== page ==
I was just talking about how big things come in surprising packages in my other blog, and the the Buribox was one of them.
I thought getting my preschooler to try out the Buribox is a great idea. I was looking for materials to use for his homeschool and the invitation to try it out came at the perfect time. Not that I’m in a hurry (he was still 4 years old at that time), but he’s been asking me to homeschool since last year.
We’ve been reading books a lot but everytime I get his brothers to work on their workbooks and modules, he wanted to join them too. I got him a couple of puzzle books by Kumon that he could work on along with his brothers, but he was looking to do other things as well.
My friend Janice Lim of rollercoasterride.com made an unboxing video of the Buribox on Periscope and I got excited when I saw what was inside. I immediately signed up to try it.
What’s in a Buribox?
I had a bit of a problem when I registered, but Janice had two October Buriboxes and she sent one over for me to use. Judah was so happy when I told him what the box was for.
The Buribox contained small board books, a coloring book, crayons, activity boards, finger paint, a pack of clay, and a book on logic.
It’s important to note that one of the goals of Buribox is to foster a Filipino child’s love for his own language, so you will find that although the instructions and the texts are in English, they all include Filipino translations as well which was good, not only for my preschooler, but useful for teaching my other kids our language too.
As I’ve talked about in my previous blogs, my kids have a hard time learning Filipino (totally our fault and we’re trying to fix it!).
Our second Buribox, the November one, contained the next set of books to the October one. Plus it contained a new set of hands-on activities, mostly about facial expressions and review activities for the board books.
Quality of materials
I love the quality of the materials used for the items in the Buribox, except for the clay that I wish they just substituted with play dough as it was too hard for my preschooler to mold.
On the other hand, we’re working on his fine motor skills so perhaps if I worked on it with him, it would have pushed him to exert more pressure with his fingers. I don’t really know if that’s really needed. I just let my son play with it using his play dough shapers. The clay was so hard, it broke our play dough ice cream play dough molder.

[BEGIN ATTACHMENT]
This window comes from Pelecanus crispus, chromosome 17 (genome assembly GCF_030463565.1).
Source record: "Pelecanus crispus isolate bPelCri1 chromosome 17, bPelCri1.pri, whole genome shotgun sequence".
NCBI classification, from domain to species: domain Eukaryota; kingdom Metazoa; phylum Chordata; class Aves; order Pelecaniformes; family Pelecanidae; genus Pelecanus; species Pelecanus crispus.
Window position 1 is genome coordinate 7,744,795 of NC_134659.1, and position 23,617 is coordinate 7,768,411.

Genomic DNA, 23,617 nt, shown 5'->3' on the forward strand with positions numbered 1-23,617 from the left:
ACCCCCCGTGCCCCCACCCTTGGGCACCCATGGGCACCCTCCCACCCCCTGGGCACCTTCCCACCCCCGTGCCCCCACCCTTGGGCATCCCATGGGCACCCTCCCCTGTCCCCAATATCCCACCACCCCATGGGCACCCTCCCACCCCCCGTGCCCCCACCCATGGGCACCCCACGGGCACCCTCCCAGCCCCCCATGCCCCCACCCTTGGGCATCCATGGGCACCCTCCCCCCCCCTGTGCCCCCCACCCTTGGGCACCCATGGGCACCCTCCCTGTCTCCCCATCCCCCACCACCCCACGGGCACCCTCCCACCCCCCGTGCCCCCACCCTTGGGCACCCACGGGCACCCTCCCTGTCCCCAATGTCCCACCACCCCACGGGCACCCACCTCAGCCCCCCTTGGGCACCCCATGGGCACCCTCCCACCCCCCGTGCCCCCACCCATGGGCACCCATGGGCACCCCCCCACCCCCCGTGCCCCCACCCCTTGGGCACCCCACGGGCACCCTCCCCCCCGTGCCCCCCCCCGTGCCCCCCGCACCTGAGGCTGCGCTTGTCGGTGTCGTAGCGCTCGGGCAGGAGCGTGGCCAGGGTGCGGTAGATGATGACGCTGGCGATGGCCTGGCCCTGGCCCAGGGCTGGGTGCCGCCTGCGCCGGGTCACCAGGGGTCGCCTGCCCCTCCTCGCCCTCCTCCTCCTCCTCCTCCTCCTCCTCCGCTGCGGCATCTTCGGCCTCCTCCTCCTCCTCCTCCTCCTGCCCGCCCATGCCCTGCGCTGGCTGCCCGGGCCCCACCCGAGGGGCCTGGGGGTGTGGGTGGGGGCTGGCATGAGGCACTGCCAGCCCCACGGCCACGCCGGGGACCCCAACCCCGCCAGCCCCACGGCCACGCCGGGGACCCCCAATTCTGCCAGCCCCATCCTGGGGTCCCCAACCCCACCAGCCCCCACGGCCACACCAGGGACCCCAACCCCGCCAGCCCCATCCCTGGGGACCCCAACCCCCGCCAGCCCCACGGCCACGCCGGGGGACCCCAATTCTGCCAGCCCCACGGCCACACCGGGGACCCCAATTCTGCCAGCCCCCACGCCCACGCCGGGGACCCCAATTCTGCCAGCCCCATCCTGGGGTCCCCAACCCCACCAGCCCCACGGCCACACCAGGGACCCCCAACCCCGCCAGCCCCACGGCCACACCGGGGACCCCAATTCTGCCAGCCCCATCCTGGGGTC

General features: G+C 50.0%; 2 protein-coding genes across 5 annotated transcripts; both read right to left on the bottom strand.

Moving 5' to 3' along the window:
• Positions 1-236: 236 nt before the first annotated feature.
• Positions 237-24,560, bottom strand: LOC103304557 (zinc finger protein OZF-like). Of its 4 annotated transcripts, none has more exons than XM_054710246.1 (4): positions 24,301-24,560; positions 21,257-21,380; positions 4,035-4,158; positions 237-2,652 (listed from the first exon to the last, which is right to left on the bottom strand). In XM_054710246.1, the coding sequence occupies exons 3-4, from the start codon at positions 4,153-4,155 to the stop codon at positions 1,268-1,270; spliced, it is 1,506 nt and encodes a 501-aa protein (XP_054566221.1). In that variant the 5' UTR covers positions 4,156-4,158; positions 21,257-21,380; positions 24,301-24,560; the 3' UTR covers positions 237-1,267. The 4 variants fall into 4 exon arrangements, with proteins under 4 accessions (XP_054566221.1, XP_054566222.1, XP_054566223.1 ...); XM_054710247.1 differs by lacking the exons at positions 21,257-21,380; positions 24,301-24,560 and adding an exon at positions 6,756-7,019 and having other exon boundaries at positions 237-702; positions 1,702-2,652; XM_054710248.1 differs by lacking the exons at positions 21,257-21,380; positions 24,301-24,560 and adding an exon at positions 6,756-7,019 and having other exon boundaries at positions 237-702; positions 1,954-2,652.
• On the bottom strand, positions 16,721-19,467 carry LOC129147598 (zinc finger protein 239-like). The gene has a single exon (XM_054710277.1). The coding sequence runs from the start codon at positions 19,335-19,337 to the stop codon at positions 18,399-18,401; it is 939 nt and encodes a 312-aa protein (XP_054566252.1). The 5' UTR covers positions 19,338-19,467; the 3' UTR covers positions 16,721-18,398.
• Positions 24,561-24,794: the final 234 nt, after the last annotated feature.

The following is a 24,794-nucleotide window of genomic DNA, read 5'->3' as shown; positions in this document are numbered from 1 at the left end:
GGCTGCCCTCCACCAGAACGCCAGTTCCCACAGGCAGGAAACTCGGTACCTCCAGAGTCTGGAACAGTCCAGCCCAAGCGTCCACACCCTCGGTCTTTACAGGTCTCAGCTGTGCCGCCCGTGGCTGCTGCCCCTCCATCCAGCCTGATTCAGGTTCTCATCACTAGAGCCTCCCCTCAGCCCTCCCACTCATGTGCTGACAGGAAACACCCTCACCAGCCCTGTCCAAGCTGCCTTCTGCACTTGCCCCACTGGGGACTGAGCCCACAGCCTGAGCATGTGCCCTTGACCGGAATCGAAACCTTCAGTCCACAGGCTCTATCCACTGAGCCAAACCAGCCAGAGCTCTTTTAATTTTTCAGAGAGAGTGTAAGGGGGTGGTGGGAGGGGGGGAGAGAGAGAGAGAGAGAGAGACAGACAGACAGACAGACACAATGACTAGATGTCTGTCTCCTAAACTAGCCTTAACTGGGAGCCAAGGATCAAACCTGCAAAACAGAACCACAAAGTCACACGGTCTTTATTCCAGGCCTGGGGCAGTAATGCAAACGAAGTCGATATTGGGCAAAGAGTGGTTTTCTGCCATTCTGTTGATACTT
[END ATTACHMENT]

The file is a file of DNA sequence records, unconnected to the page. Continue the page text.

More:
Anyway, we’re working on our child’s fine motor skills but he’s also highly kinaesthetic and loves to work with his hands, so using his fingers to paint the picture worked great for him.
Going back to quality, I like the paper used for the coloring book. It didn’t feel nor look cheap at all. It has the right thickness of paper and it was white, the kind that makes a kid want to color. Not like newsprint which I hated coloring on when I was young.
The Logic books (Figure it out books) have colored photos and glossy pages.
How we used the Buribox
Since our child is only in Preschool, we don’t force a structure on him yet. What I do is that I randomly pick an activity or a book from the box at any time of the day and we go through them together. My son loves them!
His least favorite is actually coloring and I think it has something to do with the difficulty when he tries to control his crayons. The one he loves a lot is the figure it out book mainly which has questions on simple logic on each page.
He enjoys it so much that he brings me the second logic book whenever we finish the first one.
Learning Filipino using the board books was a lot of fun! Here’s a video when we went over the first board book:
The activities in the November Buribox was enjoyable for both of us. Our preschooler gamely put together the puzzle-cut pieces, a, glued the parts of the face, worked with me in sticking the expressive faces on the popsicle sticks and identified the emotions.
I was pleasantly surprised that he knew more than the basic happy, sad and angry emotions. In fact, he identified them as surprised, worried, angry and happy!
I’m still trying to figure out what to do with the music sheets included in the pack. We’ve made homemade play dough before but we’ll do it again on Monday since it’s included in the activity board. I just need to get ourselves some flour as I don’t want to run out for baking, haha!
What I love about the Buribox is that it encourages you to discuss things with your child. It’s a great bonding tool for me and my youngest.
Continuing my subscription…
My husband and I agreed that for preschool homeschool, the Buribox works well for our child. We’re continuing our subscription and actually considering the Young Readers Buribox for our six-year old.
Just to be clear, there are two types of Buriboxes that you can choose from: The Toddler box which is for children 3-5 years old, and the Young Reader box, which is for children 6 to 8 years old.
I haven’t tried the Young Readers one but according to a friend who had, her child was a bit too advanced for it. She says it could be because they have been using Wikahon, a product of Adarna House which also produced Buribox, for sometime now.
Since we haven’t tried Wikahon, I think the Young Readers package is worth the try for us.
A Buribox costs Php 799.00. It’s important to note that you need a PayPal account and a debit/credit card in order to subscribe. You can unsubscribe anytime.
Every Buribox includes a guide for parents on how to maximize the materials to benefit your child.
If you’re interested to subscribe, go to www.buribox.com.